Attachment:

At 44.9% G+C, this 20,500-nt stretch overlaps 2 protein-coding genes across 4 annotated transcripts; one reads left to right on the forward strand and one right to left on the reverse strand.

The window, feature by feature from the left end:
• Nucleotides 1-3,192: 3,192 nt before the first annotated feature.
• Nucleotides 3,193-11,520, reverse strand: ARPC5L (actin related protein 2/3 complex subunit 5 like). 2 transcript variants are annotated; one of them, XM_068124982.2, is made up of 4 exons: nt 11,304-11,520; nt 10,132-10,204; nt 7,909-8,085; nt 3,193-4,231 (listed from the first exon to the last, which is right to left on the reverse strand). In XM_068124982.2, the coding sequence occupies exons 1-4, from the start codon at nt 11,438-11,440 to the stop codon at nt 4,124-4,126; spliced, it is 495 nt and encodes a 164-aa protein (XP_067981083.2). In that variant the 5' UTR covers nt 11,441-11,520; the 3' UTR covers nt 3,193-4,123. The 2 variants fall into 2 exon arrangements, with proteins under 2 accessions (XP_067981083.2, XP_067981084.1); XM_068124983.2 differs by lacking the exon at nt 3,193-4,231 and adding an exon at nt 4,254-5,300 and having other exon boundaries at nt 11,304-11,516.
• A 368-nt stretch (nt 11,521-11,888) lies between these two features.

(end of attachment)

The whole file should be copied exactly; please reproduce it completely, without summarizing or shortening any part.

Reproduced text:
At 44.9% G+C, this 20,500-nt stretch overlaps 2 protein-coding genes across 4 annotated transcripts; one reads left to right on the forward strand and one right to left on the reverse strand.

The window, feature by feature from the left end:
• Nucleotides 1-3,192: 3,192 nt before the first annotated feature.
• Nucleotides 3,193-11,520, reverse strand: ARPC5L (actin related protein 2/3 complex subunit 5 like). 2 transcript variants are annotated; one of them, XM_068124982.2, is made up of 4 exons: nt 11,304-11,520; nt 10,132-10,204; nt 7,909-8,085; nt 3,193-4,231 (listed from the first exon to the last, which is right to left on the reverse strand). In XM_068124982.2, the coding sequence occupies exons 1-4, from the start codon at nt 11,438-11,440 to the stop codon at nt 4,124-4,126; spliced, it is 495 nt and encodes a 164-aa protein (XP_067981083.2). In that variant the 5' UTR covers nt 11,441-11,520; the 3' UTR covers nt 3,193-4,123. The 2 variants fall into 2 exon arrangements, with proteins under 2 accessions (XP_067981083.2, XP_067981084.1); XM_068124983.2 differs by lacking the exon at nt 3,193-4,231 and adding an exon at nt 4,254-5,300 and having other exon boundaries at nt 11,304-11,516.
• A 368-nt stretch (nt 11,521-11,888) lies between these two features.